Not just Water

When I fill the Britta water filter at home the chlorine gas fills the air with a foul stink. I think the Town is putting extra chlorine in the water during the pandemic.

We can all filter the water that we drink. However when you spray plants from a hose the chlorine goes into the soil and kills the microorganisms. Those microbes build organic complex structures. Rain barrels are useful for eliminating the chlorine that kills those microbes. If you don’t have a water barrel you can eliminate some of the chlorine and florid chemicals by spraying into a watering can first. The chlorine gas will be released. If your city or town is using a lot of chemicals in the water you will smell them right away. Take just one more step to grow organic healthy plants and spray the chemicals away.


Great Kid

In Hingham, the town composts our leaves and other organic waste.  They do a great job.


In the picture my new neighbor Shaun is shoveling compost which I use as mulch.  At Lowe’s they charge $ 5.64 a bag for mulch.  Mulch in a bag is dyed and treated with weed preventatives.  Other ecological considerations are: the energy it takes to fill the bags at the mulch farm, trucking it to the store and bringing the empty plastic bag back to the dump as trash.  In our town most of the residents bring their trash to the dump so they are already there to fill the emptied containers which was originally stored the trash.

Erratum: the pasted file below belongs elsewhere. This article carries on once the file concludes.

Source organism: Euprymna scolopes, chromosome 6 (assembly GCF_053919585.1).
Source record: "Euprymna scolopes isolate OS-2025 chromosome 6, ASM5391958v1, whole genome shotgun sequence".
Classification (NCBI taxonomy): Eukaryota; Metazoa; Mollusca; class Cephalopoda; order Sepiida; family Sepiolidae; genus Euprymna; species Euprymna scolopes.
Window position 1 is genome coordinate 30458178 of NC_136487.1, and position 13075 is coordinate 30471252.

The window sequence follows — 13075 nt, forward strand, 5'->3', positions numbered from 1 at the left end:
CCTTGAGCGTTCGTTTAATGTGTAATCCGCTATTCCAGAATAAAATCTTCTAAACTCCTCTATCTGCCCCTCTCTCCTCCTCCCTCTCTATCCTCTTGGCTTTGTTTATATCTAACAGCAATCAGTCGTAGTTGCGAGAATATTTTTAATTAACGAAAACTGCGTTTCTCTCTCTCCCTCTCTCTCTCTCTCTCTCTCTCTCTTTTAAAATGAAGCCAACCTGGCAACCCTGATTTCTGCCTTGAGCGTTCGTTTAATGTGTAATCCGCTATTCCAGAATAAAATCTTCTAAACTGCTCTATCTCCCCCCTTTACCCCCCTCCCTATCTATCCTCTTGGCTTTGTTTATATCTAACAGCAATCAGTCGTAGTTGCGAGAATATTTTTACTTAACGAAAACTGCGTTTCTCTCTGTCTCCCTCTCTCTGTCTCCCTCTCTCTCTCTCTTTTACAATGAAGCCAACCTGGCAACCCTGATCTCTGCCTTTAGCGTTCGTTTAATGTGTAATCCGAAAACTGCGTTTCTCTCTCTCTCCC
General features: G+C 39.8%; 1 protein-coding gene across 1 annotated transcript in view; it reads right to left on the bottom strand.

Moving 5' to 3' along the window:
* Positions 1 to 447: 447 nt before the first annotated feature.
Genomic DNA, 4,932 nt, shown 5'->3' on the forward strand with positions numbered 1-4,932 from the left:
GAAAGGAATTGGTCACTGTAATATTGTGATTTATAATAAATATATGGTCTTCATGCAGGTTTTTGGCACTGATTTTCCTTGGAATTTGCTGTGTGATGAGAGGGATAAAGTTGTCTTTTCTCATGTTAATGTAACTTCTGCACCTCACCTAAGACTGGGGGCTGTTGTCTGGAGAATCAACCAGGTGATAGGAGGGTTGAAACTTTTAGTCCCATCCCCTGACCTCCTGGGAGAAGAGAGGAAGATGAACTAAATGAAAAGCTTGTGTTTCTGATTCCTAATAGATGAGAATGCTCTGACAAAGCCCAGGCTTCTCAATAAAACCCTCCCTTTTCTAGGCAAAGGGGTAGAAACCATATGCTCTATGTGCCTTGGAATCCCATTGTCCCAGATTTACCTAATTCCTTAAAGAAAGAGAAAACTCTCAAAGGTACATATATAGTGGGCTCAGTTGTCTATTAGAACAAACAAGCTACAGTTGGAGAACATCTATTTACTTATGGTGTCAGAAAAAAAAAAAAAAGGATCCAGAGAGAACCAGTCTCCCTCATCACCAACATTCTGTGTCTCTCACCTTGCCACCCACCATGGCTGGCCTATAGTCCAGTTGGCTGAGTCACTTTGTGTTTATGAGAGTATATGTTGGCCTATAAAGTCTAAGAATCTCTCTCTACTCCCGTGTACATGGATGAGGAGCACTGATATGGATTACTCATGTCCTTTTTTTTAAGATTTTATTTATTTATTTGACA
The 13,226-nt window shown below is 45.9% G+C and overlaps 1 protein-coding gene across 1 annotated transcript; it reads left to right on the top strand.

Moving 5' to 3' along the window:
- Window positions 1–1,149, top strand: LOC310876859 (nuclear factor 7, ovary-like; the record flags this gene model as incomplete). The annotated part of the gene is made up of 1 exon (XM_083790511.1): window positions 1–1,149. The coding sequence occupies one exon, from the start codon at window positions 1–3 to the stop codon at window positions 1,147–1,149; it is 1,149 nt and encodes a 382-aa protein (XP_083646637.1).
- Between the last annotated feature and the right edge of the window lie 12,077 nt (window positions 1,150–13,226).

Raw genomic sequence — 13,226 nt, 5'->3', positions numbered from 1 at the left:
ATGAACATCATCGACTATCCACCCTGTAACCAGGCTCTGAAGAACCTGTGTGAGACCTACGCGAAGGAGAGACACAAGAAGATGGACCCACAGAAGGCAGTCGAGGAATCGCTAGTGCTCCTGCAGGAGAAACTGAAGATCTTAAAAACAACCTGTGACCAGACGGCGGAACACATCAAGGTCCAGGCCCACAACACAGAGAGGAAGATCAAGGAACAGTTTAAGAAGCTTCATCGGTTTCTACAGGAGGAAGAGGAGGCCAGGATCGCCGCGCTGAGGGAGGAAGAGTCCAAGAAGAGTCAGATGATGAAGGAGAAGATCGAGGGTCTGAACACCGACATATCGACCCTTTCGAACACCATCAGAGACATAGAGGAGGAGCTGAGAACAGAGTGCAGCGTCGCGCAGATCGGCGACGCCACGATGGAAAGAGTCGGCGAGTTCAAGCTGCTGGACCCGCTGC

We also have a swap shop which is a big favorite.  The town just upgraded the facility and volunteers monitor the area so that people don’t over stay their welcome.

Encourage your town to get involved in reuse if they are not already doing it.

Final Exam

Shirley is the girl in the picture.  She wrote an essay at her school which qualified her to go to Guatemala with members of her school.  She had a firsthand a view of how the harsh living conditions are in developing countries.


She has expressed to me her thoughts about beginning to understand some of the social and economic issues that face poor people.

Chemical fertilizers, herbicides, pesticides and GMOs are the reality for most Americans.  In countries in Central and South America it is even worse because there are few regulations for dangerous chemicals being used on crops.  I am convinced that even in the United States we cannot stop Monsanto.

Organic gardening is hard work.  I build Square Foot Gardens, compost and make an organic soil mix.  Yesterday I brought the materials necessary for Shirley to build a Square Foot Garden.  With some help and my direction, Shirley did most of the work.  She screwed the 2 inch by 6 inch lumber in place.  She stapled the weed block to the bottom.  On her hands and knees she mixed the vermiculite, peat moss and five different types of compost together.  She planted some vegetables and learned about the importance of watering deep into the squares.

For me it was a good day.  For Shirley it was a dirty day.  And now of course, the responsibility is hers.


A Square Foot Gardener sent me this article from the Boston Globe.  A must read.

The real issue is greed.  Once American industrial farmers find a glimpse of success in Cuba they will attempt to put a giant footprint on the Country and the people.  I have seen it first hand as my wife Kathy has successfully dragged me throughout most of South and Central America.

In Honduras, were we are currently working and teaching Square Foot Gardening, we spent one entire day in Yoro looking for anything that we could purchase that was organic.  We found nothing.